Ah, science. How we love thee. Being able to know that so many things have been proven thanks to you has certainly brought us out of the Dark Ages and the Not So Long Ago. Were it not for you, we’d still be burning witches, believing those glowing eyes of animals in the forests at night were really ghosts and demons, and buying into mediums and the Crewe Circle. Ah, but then there are those that do still believe in these things, and that’s why paranormal explorers must be handled with kid gloves. You never know what kind of tomfoolery they’re going to be taking part in from day to day. Perhaps trying to record ghostly voices out of thin air, or wasting their time chasing orbs that they get on their digital camera photos. No, legitimate science has no need for parascience.
Yet this odd couple certainly made for good viewing when it came to The X-Files. “Spooky” Fox Mulder with his conspiracy theories and belief in aliens and doctor Dana Scully with her devout Catholicism and scientific approach were the ultimate oil and water mix. Made for really great TV on the usually dismal FOX network, too. All thanks to series creator Chris Carter. Sure, some of the seasons got a little flaky now and then. Yes, it sure went downhill after David Duchovny split for… whatever it is he’s doing nowadays. But damn if that series wasn’t one of the best sci-fi/supernatural shows ever created for TV. Certainly much better than any of the godawful Star Trek spin-offs or any of the original programs created on the Sci-Fi Network.
It was certainly the kind of show that openly invited believers and skeptics to tune in and enjoy. Call it the James Randi fans versus the Ghoststudy suckers, to boil it down into online equations. Certainly no paranormal topic was left untouched by Carter and his writers. Nine years gives one plenty to work with, and honestly, the more esoteric episodes were usually more enjoyable to me than the bigger tale of Mulder and the aliens. And one would think that such a terrific show would be a goldmine of ideas for a video game spin-off, no? Well, yes and no.
A few years back, a PC title called The X-Files Game was released. It was one of those goofy, sloppy, point and click adventures featuring real scenes and the show’s stars instead of computerized characters and terrain. The only problem was that the player was not either Mulder or Scully, but some wimpy agent named Craig Willmore who was so wooden that it almost made the game unbearable, were it not for the already poor story line and game mechanics.
Fast-forward to earlier this year. The X-Files makes a return to the video game world with The X-Files: Resist or Serve. Gone is the old style of CD-ROM type game with live action. In its place is what gamers should expect these days: a digitized Mulder and Scully dropped into a fictional and spooky fictional video game world. The premise for this title is that two sisters may or may not be involved in some evil form of witchcraft and a whole bunch of the undead are running around like crazy. Oh yeah, that Black Oil’s running amok again as well, so be ready to whip out the alien stiletto and stab a few bad guys in the back of the neck.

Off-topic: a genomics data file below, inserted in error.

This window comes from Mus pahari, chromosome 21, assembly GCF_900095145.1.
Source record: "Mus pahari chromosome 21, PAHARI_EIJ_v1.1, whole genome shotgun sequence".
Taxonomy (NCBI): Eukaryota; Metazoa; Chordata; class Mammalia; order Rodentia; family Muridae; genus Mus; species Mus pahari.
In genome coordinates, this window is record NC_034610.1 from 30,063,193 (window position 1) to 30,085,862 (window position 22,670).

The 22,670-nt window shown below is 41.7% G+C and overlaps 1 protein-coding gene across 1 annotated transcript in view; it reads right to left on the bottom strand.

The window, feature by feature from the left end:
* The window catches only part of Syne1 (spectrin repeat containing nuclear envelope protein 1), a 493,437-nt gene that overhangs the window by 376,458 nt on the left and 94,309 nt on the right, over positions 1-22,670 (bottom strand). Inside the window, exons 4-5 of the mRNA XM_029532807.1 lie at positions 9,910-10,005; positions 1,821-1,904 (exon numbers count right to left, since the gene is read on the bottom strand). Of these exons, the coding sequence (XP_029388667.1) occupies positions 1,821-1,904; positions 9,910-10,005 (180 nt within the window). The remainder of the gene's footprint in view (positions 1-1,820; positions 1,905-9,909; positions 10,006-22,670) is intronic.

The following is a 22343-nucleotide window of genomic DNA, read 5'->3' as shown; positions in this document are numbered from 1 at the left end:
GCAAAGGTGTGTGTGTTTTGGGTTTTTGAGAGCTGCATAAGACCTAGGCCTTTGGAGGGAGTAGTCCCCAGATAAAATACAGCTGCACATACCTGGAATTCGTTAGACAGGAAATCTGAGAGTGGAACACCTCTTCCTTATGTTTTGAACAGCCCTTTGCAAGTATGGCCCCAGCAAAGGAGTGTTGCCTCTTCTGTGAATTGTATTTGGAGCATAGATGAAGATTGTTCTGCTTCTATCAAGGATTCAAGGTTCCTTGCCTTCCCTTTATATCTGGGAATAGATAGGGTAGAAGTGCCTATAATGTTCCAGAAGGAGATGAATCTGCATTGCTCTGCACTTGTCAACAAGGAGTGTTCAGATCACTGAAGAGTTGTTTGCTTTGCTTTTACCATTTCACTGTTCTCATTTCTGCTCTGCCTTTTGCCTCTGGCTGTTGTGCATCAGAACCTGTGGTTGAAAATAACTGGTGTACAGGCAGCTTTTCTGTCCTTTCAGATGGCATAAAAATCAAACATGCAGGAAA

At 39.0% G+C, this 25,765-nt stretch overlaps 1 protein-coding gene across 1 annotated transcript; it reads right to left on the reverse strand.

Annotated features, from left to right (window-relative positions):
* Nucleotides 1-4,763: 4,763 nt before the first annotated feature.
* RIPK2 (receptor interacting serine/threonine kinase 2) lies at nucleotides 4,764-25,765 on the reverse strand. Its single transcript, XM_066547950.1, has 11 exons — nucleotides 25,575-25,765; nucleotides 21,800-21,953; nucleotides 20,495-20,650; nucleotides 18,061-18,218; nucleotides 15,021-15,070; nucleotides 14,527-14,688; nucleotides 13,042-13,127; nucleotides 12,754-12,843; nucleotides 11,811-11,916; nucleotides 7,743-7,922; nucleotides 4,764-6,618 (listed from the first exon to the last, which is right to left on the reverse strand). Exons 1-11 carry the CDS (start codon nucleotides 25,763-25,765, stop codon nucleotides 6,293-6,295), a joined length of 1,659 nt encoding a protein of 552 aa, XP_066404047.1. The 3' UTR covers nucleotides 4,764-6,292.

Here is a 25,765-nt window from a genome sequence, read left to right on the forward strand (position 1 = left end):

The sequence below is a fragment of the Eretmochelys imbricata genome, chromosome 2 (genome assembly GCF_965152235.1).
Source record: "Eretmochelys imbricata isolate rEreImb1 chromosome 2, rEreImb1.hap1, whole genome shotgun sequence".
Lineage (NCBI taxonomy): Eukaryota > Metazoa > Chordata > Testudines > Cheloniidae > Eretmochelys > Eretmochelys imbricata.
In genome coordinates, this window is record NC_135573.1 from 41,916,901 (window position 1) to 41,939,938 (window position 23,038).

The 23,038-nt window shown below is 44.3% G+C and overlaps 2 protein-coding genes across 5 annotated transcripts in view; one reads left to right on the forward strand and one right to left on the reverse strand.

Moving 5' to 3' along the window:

Wait. The Undead? Yes, that’s right. Resist or Serve is pretty much a Resident Evil clone. Not entirely the most exciting thing The X-Files could tackle, but undoubtedly one of the easiest to turn into a game. And really, there’s a lot to enjoy here that completely eclipses Resident Evil in a lot of ways. Or maybe that’s just the old fan in me saying that. But having been a fan of both franchises, I can safely say that this one wins out.
The attention to detail in this game is staggering. Oft-times, you’ll have to walk around with your flashlight (and for once here’s a flashlight in a game that genuinely looks cool) and investigate all sorts of nooks and crannies in your surroundings to move forward in the tale. Unlike Resident Evil, this isn’t a zombie game where all the objects you need to manipulate and items you need to gather jump out at you in a “Hey, here I am!” fashion. Plus fans will also delight at such little things as the various towns’ streets being named after X-Files episodes, and so forth.
The other nice thing here is that David Duchovny and Gillian Anderson are Mulder and Scully. This is infinitely better than say, oh a certain James Bond game that got to use Pierce Brosnan’s face but not his voice. True, Mulder looks a bit too beady-eyed here and Scully could have been done a little better, but it’s great to hear the real stars play their parts. Indeed, when Mulder makes an aside about a certain porn movie being rented out in one portion of the game, or disses Jewel whilst reading a poem about Wiccans by “Unknown”, the humor that was vital to the original series rings very much true in keeping in tune with the show.
Then there’s the whole bit about getting to play either Mulder or Scully and essentially getting two games in one. Sure, Resident Evil 2 did this way back when, but it’s certainly cool to see just exactly what Scully is doing when she’s not around Mulder in the game, and vice versa. But look, the bottom line here is that Resist or Serve is a solid and entertaining game from start to finish. Maybe it is one for the fans, but worse TV and movie-related games have been made by the dozens (much, much worse). Need I say Porky’s or Bachelor Party? Yes, there really were games made for those flicks. Yes, The X-Files: Resist or Serve beats the hell out of them.